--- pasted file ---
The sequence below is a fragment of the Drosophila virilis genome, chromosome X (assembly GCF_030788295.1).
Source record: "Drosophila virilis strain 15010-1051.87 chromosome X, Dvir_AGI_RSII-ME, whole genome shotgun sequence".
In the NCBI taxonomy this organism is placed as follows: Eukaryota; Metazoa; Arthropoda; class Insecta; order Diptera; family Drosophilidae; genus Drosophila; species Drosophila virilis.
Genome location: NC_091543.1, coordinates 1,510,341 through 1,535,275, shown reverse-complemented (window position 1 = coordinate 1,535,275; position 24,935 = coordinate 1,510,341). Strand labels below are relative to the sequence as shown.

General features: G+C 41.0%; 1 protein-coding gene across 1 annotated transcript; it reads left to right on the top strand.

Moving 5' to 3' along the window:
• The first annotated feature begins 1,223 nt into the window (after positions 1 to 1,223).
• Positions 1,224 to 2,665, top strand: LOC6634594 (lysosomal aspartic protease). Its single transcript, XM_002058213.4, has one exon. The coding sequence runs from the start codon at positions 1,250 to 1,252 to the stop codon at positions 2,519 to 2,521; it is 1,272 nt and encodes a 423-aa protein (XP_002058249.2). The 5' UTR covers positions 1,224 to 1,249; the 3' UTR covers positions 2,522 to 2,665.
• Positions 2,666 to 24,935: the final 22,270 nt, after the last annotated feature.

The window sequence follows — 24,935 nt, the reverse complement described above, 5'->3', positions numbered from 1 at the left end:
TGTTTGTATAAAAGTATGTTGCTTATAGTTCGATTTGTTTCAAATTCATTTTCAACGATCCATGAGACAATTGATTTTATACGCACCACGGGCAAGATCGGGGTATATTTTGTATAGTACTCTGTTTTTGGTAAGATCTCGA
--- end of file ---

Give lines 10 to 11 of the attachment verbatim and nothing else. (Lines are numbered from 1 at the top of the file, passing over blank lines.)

The window sequence follows — 24,935 nt, the reverse complement described above, 5'->3', positions numbered from 1 at the left end:
TGTTTGTATAAAAGTATGTTGCTTATAGTTCGATTTGTTTCAAATTCATTTTCAACGATCCATGAGACAATTGATTTTATACGCACCACGGGCAAGATCGGGGTATATTTTGTATAGTACTCTGTTTTTGGTAAGATCTCGA